How to Kill Japanese Beetles on Trees


Japanese beetles pose no danger to people and animals, but they do damage trees and other plants. Japanese beetles eat away at the leaves, resulting in a tree full of lacy or skeleton-looking leaves. This leaves the tree unable to adequately soak in the sun to photosynthesize it into energy. Kill Japanese beetles on trees before they cause irrevocable damage.

Step 1

Place buckets of soapy water under the limbs you can reach and shake them. This is best done in the morning while the beetles are still sluggish. The beetles will fall into the bucket and die. Reducing the number of beetles on your tree will attract fewer beetles.

Step 2

Spray an insecticide designed to kill Japanese beetles on the tree's leaves. Spray all the leaves, including the ones that do not contain beetles or do not have damage. Pesticides that work well to kill Japanese beetles contain cyfluthrin, esfenvalerate or carbaryl. Reapply the pesticide as indicated on the label. Some need to be reapplied after two to three weeks, others after two to three days.

Step 3

Set out Japanese beetle traps that attract and trap the beetles inside. Place the traps near trees or other areas of your yard that do not contain plants or trees that attract beetles. For example, silver maples, boxwoods, tulip trees and magnolia trees seldom experience Japanese beetle damage. Be aware beetle traps often attract more beetles than they eliminate, which is way you should place them away from plants.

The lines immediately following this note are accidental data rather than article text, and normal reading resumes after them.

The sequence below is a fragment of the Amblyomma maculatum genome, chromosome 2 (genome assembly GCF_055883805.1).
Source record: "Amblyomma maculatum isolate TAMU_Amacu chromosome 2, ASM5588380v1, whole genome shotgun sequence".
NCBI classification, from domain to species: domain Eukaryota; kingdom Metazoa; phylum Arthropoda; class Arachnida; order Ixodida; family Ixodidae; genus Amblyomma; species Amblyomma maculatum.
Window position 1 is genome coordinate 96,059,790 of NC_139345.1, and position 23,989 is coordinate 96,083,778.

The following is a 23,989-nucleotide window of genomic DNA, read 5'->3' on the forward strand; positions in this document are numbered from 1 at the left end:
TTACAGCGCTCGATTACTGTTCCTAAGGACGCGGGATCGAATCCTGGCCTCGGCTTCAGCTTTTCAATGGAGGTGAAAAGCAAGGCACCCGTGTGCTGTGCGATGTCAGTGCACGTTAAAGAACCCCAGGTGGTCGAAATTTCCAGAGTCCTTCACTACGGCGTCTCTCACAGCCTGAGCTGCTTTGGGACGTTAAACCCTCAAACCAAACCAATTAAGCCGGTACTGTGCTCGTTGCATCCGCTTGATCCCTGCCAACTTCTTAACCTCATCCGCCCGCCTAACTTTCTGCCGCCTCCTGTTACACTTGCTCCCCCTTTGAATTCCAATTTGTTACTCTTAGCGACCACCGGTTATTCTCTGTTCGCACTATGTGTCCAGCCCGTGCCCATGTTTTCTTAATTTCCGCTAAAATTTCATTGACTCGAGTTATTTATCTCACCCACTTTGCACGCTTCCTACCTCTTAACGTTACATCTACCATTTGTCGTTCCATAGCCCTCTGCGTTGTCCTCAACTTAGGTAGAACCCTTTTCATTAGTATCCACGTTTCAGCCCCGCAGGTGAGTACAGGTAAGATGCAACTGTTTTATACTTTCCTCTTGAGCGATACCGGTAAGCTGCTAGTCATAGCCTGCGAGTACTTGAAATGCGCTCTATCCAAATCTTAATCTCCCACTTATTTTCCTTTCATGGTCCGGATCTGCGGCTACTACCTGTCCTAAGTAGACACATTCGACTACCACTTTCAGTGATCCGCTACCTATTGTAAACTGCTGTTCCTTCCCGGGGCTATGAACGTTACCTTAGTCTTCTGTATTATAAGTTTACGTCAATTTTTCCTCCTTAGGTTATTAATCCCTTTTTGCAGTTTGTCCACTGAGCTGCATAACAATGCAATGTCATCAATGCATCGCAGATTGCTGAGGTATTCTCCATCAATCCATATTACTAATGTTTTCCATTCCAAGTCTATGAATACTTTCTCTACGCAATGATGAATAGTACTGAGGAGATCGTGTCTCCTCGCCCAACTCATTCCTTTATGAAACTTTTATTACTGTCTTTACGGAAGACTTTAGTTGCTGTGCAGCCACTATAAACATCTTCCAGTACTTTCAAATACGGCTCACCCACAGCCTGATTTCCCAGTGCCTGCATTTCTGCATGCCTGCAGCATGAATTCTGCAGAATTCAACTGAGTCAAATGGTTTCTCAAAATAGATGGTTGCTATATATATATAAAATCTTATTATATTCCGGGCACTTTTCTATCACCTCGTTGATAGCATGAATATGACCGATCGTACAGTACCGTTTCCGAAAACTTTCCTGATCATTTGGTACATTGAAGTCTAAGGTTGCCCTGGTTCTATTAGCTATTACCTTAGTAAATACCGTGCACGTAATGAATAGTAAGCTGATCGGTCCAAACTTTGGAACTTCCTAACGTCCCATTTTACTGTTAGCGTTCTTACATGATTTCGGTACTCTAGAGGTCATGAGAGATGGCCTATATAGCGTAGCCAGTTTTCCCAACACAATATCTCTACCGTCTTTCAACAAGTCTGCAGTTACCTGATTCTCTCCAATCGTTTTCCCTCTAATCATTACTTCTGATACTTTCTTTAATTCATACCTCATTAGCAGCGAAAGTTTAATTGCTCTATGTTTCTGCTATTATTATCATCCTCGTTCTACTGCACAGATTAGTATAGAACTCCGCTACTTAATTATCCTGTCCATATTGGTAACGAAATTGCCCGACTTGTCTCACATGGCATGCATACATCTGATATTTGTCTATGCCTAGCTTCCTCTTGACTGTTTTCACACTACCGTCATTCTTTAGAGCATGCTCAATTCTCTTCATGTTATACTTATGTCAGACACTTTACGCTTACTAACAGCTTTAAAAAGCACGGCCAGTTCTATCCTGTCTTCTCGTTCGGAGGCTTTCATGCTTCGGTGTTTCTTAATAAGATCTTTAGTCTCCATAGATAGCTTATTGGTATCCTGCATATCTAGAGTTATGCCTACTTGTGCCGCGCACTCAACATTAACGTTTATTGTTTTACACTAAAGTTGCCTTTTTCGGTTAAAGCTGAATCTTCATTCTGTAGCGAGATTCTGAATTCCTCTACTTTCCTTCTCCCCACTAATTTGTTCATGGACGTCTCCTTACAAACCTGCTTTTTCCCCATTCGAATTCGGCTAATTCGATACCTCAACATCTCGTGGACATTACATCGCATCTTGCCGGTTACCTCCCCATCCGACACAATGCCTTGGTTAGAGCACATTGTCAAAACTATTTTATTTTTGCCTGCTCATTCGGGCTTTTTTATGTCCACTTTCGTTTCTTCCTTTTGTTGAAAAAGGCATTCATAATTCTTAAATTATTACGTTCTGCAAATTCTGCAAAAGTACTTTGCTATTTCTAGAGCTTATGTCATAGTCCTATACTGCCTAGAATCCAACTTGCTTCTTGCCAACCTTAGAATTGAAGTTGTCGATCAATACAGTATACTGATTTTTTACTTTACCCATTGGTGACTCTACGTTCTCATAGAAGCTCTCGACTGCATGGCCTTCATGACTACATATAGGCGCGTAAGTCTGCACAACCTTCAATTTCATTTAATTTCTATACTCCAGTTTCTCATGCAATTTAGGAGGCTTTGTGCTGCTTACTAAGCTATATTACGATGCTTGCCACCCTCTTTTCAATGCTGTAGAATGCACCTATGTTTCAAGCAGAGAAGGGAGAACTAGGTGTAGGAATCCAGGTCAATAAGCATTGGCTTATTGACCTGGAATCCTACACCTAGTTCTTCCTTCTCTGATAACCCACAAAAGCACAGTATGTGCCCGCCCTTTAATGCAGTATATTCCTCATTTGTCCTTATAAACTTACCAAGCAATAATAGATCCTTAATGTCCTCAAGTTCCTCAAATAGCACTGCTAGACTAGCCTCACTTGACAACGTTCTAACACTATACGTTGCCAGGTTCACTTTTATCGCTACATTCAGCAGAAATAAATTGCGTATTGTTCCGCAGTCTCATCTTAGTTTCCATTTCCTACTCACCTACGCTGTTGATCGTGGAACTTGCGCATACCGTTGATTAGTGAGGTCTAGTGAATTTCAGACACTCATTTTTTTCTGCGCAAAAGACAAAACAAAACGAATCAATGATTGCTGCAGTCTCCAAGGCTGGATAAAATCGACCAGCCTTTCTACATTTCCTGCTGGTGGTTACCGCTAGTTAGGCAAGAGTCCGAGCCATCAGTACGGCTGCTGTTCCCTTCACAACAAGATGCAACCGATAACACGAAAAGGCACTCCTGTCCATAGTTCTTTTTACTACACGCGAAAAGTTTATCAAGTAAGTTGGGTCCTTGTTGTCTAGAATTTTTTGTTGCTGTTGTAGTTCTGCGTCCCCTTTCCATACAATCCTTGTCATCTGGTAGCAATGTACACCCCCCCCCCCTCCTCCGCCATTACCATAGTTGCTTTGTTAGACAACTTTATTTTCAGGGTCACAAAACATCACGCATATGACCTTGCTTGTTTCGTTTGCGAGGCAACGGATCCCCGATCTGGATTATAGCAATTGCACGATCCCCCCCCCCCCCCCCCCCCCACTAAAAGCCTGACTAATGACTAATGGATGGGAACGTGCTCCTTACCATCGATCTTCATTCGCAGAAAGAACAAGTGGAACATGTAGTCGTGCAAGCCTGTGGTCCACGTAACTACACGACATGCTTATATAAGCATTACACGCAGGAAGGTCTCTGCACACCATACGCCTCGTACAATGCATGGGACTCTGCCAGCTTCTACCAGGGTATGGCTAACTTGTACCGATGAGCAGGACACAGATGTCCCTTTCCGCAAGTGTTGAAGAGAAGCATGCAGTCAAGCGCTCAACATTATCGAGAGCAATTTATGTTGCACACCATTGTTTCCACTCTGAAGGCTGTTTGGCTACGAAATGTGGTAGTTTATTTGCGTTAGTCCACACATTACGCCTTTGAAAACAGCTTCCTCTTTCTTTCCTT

Things You'll Need

  • Bucket
  • Soapy water
  • Insecticide
  • Beetle trap


  • University of Kentucky: Japanese Beetles in the Urban Landscape
  • Daily Herald newspaper: Officials Fight Newly Found Beetles
Keywords: kill Japanese beetles, beetles on trees, control Japanese beetles

About this Author

Melissa Lewis has been a professional writer since 2005. Her work has appeared in various online publications. A former elementary classroom teacher and media specialist, Lewis is also a script writer, with a movie script, "Homecoming," she co-wrote currently in production. She holds a Bachelor of Arts in psychology.